#2 a mechanic or a fabricator is not a salesman. When you hire someone that is good and well known they will bring a certain amount of work into your shop with them but they should not be expected to be out there doing your job. You are the salesman or you have sales staff and that is what they do. If you need a salesman hire one but don't expect him or her to beat fenders or build transmissions that is not in their job description.

    From what I am reading a good portion of the "businessmen" that are posting on this thread have no idea what a business is or how to run one. You guys are not looking for employees you are looking for partners. A partner normally does not receive an hourly wage. Depending on how the corporation is set up a partner may receive a salary and bonuses based on profit or they may only receive part of the profit. An employee on the other hand is paid for what he or she does, either hourly or salaried based on an hourley rate or flat rate like I mentioned in an earlier post.

    Now as for the OPs question, there is no reason in the world why you cannot ask for better wages. I have no way of knowing if you deserve them, that is between you and your employer. I would not approach the boss with an ulimatum, but I may go armed with information of what the mean wage is for what it is that you are doing, or a wage scale. If you are exceptionaly good at what you do and have been doing an exceptional job you can either expect to get paid more then the mean wage or expect to be paid on the upper end of the scale. Maybe your employer does not have the cash to pay you, if you feel that he is wrong look for something else. I would not go in with this is what they pay over there at Joe's Diner and body shop, that will only do two things for you one it will piss the boss off and two it will leave open the door for the boss who is pissed off to say, "Well maybe you would be happier at Joe's Diner and Body Shop."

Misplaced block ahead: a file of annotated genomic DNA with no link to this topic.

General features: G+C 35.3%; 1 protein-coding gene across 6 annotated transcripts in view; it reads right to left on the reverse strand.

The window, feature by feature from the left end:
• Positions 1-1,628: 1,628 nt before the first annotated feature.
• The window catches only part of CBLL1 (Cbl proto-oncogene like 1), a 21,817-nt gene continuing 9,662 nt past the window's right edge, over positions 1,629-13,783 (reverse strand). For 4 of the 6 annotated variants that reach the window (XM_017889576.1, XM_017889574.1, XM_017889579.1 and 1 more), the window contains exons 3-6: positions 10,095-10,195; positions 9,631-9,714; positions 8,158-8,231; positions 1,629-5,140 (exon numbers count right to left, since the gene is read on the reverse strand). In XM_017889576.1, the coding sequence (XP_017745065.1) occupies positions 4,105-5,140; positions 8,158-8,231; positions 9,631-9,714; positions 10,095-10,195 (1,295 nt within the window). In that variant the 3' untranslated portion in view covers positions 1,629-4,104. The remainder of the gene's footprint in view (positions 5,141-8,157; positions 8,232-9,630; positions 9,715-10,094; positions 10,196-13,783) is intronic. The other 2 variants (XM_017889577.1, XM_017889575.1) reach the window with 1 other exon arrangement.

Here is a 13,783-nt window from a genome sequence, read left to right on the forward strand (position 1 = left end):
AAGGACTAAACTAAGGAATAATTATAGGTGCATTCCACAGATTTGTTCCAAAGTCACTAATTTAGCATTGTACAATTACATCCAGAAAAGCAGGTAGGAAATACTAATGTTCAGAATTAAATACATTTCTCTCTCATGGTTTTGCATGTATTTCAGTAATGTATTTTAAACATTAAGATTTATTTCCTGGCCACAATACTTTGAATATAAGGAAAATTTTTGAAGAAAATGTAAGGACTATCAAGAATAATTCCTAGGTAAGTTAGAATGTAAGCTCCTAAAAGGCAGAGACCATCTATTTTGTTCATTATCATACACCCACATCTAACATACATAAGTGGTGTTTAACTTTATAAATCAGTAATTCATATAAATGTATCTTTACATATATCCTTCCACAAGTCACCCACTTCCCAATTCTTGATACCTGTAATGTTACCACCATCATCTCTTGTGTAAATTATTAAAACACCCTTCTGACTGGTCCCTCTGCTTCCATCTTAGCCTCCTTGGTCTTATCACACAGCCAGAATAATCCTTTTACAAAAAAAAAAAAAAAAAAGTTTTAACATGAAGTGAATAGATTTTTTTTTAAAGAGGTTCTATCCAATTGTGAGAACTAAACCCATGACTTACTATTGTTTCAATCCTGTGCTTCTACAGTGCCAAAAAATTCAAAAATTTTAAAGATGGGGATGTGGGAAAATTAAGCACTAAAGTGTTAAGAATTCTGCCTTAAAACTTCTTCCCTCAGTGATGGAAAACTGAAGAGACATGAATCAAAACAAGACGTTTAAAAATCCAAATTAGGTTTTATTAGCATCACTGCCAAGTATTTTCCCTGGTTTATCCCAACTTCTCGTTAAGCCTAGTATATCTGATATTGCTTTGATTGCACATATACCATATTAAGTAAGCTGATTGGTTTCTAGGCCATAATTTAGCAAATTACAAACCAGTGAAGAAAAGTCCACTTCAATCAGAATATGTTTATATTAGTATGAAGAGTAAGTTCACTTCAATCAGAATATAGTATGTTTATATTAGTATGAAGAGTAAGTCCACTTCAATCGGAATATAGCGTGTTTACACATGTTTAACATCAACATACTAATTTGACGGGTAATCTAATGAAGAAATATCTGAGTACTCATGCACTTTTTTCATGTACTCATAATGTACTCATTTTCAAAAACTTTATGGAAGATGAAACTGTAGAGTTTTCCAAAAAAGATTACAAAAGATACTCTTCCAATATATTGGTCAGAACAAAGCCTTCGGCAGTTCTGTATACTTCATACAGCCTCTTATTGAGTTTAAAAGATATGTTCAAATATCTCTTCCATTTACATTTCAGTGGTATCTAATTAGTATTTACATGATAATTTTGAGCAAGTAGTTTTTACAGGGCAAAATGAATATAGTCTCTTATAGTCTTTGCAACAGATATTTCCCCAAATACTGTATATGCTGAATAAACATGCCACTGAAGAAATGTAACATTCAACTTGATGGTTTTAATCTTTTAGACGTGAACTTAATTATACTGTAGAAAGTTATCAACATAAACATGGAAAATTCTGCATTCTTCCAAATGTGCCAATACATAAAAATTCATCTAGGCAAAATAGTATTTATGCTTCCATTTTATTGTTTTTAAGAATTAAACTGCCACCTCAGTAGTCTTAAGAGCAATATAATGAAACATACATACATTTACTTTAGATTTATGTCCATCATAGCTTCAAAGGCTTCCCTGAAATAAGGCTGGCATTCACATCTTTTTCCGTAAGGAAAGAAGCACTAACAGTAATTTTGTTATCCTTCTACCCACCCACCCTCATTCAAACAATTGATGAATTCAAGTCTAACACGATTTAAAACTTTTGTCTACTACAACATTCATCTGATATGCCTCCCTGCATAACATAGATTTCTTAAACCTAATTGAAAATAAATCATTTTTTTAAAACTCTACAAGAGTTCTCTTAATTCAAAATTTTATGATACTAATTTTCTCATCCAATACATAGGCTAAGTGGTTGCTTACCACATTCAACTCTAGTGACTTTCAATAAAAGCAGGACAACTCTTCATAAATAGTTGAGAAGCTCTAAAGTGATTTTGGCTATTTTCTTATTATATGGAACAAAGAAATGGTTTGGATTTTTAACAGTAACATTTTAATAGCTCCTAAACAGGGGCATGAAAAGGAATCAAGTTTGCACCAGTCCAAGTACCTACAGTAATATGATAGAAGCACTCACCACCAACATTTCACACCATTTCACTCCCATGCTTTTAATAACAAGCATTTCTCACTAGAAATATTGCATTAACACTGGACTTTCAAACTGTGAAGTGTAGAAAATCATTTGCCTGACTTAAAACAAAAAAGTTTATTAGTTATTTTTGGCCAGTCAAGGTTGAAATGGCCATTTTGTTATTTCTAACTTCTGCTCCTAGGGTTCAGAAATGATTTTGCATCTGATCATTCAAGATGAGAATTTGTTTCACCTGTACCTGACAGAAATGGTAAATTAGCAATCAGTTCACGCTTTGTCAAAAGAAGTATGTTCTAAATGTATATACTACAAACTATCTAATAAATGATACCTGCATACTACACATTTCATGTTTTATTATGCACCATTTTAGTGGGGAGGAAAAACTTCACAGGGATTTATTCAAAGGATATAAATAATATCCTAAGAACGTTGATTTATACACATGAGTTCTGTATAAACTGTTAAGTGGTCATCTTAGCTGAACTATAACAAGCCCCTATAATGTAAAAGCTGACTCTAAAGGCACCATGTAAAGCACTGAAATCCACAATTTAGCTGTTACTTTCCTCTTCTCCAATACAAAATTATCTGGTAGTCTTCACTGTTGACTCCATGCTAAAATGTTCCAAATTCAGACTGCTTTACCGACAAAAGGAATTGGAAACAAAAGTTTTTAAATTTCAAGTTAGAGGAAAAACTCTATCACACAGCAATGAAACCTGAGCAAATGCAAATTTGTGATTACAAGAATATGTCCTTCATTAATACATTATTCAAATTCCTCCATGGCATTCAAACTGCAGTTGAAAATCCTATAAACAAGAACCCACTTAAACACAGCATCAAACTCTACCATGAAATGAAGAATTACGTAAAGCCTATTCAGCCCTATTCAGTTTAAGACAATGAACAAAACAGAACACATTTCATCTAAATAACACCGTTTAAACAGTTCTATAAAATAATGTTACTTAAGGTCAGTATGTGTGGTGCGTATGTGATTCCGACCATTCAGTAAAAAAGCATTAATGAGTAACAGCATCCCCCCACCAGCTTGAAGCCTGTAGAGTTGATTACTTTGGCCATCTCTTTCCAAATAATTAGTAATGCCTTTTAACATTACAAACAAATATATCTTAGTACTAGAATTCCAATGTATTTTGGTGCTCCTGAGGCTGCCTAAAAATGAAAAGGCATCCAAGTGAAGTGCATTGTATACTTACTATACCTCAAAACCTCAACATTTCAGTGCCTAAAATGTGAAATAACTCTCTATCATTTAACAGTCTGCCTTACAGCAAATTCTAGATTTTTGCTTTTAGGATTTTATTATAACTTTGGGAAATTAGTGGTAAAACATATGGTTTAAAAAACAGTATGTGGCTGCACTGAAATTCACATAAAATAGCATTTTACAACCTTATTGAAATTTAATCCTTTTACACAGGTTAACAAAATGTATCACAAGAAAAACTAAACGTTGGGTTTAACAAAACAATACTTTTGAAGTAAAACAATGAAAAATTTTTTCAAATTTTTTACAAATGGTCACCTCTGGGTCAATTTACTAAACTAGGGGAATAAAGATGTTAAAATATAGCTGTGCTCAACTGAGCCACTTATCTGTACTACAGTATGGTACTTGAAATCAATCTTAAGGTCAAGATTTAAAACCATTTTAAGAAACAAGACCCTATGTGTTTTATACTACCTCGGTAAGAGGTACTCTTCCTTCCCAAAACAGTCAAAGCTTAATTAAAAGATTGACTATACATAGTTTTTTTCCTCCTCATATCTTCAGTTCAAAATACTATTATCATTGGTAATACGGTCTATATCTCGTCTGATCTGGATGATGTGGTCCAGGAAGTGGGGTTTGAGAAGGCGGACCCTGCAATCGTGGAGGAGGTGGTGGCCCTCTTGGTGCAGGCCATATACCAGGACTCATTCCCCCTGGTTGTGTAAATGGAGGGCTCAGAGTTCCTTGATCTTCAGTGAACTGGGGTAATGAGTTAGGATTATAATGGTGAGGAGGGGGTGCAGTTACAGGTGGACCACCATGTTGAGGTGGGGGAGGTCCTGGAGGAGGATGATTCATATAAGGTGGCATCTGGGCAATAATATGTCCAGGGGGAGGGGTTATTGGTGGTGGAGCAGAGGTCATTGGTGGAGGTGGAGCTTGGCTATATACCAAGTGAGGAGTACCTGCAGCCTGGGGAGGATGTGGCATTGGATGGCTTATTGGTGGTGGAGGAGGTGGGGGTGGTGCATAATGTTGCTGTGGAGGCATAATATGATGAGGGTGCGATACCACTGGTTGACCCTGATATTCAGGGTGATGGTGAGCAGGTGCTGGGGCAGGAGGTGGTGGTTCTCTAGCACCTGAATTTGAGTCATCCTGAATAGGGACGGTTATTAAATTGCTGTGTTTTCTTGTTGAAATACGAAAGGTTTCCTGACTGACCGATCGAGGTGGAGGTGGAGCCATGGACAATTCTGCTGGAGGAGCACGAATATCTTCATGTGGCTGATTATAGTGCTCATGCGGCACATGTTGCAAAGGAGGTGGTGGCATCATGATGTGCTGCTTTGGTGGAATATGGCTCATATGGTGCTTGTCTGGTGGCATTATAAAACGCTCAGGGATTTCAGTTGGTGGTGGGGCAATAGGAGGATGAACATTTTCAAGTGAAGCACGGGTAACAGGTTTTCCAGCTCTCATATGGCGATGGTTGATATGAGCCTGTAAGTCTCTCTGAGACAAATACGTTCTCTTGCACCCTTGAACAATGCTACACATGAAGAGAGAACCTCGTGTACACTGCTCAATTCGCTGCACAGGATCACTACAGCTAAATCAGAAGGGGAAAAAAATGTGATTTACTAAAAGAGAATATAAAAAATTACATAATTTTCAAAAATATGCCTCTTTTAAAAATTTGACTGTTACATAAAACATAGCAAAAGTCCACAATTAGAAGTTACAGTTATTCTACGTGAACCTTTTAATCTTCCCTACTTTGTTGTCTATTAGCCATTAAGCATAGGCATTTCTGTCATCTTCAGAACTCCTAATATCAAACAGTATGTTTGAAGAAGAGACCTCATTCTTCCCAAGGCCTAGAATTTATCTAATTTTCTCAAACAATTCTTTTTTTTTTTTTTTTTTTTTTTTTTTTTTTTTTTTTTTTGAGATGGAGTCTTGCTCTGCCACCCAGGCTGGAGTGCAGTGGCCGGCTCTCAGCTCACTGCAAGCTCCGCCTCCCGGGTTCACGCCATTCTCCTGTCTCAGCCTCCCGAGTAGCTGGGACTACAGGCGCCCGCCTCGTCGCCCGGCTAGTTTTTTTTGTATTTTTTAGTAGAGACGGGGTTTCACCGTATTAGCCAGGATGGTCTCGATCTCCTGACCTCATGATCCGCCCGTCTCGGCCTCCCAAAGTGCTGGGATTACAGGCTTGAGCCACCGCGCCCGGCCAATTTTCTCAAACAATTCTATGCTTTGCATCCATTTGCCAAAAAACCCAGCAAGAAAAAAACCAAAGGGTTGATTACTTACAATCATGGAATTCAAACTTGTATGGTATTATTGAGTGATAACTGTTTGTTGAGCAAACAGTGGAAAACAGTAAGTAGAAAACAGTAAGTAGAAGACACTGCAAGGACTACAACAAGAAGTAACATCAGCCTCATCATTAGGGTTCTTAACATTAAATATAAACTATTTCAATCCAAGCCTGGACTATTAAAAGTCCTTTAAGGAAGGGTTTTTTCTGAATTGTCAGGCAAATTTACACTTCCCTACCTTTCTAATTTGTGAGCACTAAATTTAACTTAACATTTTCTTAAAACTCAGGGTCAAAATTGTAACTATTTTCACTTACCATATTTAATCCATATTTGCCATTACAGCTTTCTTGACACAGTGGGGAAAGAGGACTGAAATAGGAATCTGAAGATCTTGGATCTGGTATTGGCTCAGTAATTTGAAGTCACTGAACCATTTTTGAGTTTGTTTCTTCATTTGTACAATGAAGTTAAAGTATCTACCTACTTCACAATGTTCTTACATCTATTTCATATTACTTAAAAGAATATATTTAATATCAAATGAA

You do have one other route that I have not mentioned, if you do not have good negotiation skills you can join the union and pay them to negotiate for you.
  11. As always beaner, you have an excellant take on the problem. My experience has been that when an employee does side jobs, his number one source of work is the customers he's done work for in your shop. After over 20 years as part owner of two auto dealerships, I've seen it happen several times. I don't think that's what the OP had in mind, I was responding to the post that refered to it. I still believe that when someone gives you a job ( especially in a small family owned shop ) you have a certian responsibilty to try to make that shop sucessful. That may be just me. Either way, I think we have succededin beating this one to death.:D
  12. 53 COE
    Joined: Oct 8, 2011
    Posts: 688

    53 COE
    from PNW

    That's pretty standard here and many forums unfortunately.

    I have done body work for a living and you do bust your ass - it is physical work. I have a pretty sit down job now, but when I go do a full days body work I come home dragging. It actually keeps you in shape, all the bending and lifting etc. Just have to survive the dust and fumes.

    As for the money issue - I would suggest opening your own shop - even in a building behind your house could become a very good living.

  13. We have worn out several beatin' sticks on this one.